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Leprosy

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by

Pedro Acosta

on 3 June 2013

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Transcript of Leprosy

(HANSEN'S DISEASE) LEPROSY BY: PEDRO ACOSTA MYCOBACTERIUM LEPRAE M. leprae is the bacterium that causes leprosy
Discovered in 1873 by the Norwegian physician Gerhard Armauer Hansen
It was the first bacterium to be identified as causing disease in humans SIGNS AND SYMPTOMS
Skin lesions that may be faded/discolored
Growths on the skin
Thick, stiff or dry skin
Severe pain
Numbness on affected areas of the skin
Muscle weakness or paralysis (especially in the hands and feet)
Eye problems that may lead to blindness
Enlarged nerves (especially those around the elbow and knee)
A stuffy nose
Nosebleeds
Ulcers on the soles of feet TREATMENT/CURE 6 months to 2 years with a combination of antibiotics
Nerve damage is irreversible
95% of all adults are naturally unable to get the disease M. LEPRAE LIFE CYCLE Nasal secretions containing bateria enter the body
Characterized by bacterial replication inside intracellular vesicles of macrophages, Schwann cells, and endothelial cells (immune system evasion) PREVENTION No available vaccine
Avoid contact with others who have the disease and armadillos RISK OF EXPOSURE BIBLIOGRAPHY As many as 2 million people are permanently disabled by leprosy

Countries where the disease is widespread includes:
Angola
Brazil
Central African Republic
Democratic Republic of Congo
Federated States of Micronesia
India
Kiribati
Madagascar
Mozambique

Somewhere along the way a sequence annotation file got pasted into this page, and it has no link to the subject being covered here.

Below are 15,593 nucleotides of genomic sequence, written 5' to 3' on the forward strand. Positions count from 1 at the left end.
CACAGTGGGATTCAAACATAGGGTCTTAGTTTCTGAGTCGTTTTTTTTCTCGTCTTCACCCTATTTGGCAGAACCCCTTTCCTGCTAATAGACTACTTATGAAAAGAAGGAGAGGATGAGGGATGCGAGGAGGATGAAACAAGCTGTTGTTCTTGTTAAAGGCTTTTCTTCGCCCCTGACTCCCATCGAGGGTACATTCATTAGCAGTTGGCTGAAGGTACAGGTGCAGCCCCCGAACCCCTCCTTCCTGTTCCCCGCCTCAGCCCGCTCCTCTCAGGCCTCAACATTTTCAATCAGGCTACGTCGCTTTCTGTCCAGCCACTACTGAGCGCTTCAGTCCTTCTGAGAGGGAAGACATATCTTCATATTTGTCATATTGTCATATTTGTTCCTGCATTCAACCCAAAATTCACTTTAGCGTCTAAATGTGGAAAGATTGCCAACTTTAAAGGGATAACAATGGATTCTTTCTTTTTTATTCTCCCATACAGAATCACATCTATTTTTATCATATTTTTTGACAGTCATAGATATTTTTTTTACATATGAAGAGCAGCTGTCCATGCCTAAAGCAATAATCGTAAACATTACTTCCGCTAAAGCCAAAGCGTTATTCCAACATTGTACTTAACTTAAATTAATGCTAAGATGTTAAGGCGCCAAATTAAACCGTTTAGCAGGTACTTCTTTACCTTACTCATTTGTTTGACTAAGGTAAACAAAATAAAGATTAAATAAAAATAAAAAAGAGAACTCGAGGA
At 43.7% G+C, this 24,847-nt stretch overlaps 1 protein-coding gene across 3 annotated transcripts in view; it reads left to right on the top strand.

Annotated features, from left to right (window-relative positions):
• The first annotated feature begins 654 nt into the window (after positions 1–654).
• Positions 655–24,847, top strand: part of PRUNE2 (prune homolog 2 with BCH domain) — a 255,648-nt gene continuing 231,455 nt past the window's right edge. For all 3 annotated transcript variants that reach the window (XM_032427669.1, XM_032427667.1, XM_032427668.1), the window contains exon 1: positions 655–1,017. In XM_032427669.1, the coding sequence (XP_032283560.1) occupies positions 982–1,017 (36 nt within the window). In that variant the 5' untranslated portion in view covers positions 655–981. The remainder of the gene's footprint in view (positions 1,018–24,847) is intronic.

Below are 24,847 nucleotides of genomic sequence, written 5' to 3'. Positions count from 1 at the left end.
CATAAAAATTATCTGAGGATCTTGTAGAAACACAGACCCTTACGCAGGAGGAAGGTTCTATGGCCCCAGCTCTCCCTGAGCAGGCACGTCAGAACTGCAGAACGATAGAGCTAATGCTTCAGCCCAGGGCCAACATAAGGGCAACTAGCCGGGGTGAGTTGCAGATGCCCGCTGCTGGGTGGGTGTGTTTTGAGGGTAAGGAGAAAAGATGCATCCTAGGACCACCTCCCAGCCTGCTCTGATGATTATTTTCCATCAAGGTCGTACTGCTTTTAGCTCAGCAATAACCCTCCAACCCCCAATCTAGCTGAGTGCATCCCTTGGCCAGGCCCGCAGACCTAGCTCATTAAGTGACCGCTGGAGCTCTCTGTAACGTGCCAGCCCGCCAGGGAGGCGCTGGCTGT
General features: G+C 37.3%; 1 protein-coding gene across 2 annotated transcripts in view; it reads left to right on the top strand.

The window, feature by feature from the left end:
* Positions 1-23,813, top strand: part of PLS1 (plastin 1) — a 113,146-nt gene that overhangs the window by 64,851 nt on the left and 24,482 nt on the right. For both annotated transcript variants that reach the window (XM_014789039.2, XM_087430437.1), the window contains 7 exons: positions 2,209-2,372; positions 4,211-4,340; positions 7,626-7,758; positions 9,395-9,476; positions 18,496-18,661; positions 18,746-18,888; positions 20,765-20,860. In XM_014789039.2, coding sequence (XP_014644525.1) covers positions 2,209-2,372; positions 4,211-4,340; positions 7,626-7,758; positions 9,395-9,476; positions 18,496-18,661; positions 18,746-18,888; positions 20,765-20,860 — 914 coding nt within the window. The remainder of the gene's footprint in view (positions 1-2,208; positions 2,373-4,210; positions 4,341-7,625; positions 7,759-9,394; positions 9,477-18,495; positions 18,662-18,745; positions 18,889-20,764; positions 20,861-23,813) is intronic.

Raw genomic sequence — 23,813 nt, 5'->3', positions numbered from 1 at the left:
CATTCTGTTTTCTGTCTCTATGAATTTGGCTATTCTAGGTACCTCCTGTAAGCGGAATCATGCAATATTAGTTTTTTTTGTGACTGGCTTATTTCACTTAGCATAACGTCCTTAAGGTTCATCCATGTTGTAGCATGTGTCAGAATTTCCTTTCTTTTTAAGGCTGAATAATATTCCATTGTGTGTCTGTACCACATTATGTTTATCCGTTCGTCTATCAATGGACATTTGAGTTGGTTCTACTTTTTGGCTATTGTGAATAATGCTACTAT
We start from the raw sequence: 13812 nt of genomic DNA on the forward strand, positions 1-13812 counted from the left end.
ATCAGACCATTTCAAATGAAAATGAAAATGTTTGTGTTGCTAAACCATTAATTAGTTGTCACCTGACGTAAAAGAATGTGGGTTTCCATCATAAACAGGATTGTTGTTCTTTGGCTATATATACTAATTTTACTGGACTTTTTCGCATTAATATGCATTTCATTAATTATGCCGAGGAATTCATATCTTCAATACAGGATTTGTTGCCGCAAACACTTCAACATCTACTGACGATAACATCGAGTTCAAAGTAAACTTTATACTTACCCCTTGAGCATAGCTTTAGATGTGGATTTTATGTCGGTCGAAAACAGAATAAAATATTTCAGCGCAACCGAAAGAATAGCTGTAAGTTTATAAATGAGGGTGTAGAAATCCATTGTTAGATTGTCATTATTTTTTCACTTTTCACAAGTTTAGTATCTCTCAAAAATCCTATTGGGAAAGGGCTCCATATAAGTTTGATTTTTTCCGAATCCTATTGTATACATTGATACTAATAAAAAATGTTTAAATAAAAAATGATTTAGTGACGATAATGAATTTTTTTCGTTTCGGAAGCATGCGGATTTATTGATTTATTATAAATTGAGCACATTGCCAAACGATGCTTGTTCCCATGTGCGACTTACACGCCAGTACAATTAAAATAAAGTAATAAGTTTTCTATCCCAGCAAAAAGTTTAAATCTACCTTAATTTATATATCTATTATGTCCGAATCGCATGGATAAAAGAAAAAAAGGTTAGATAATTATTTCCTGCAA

Nepal
Republic of Marshall Islands
United Republic of Tanzania Leprosy was well recognized in the oldest civilizations of China, Egypt, and India
The first known written reference to leprosy appeared in an Egyptian papyrus document written around 1550 BC
It was thought to be a hereditary disease, a curse, or punishment from the gods
During the Middle Ages, those with leprosy were forced to wear special clothing and ring bells to warn others as they walked by
In 1921, the U.S. Public Health Service established the nation’s first leprosarium in Carville, Louisiana
A leprosarium served as an institution for people with leprosy and a hospital for experiments with treatments for leprosy as well as a laboratory to study the organism
In 1941, the discovery of Promin, a sulfone drug, was shown to successfully cure leprosy, but this treatment also involved painful injections
In the 1950s, dapsone pills, pioneered by Dr. R.G. Cochrane at Carville, became the treatment of choice for leprosy
In the 1970s, the first successful multidrug treatment (MDT) regimen for leprosy was developed through drug trials on the island of Malta
MDT is a combination of three drugs: dapsone, rifampicin, and clofazimine HISTORY http://www.cdc.gov/
http://www.webmd.com
http://www.bio.davidson.edu/people/sosarafova/Assets/Bio307/aler/lifecycle.html
http://en.wikipedia.org/wiki/Mycobacterium_leprae
http://www.niaid.nih.gov/topics/leprosy/understanding/Pages/history.aspx
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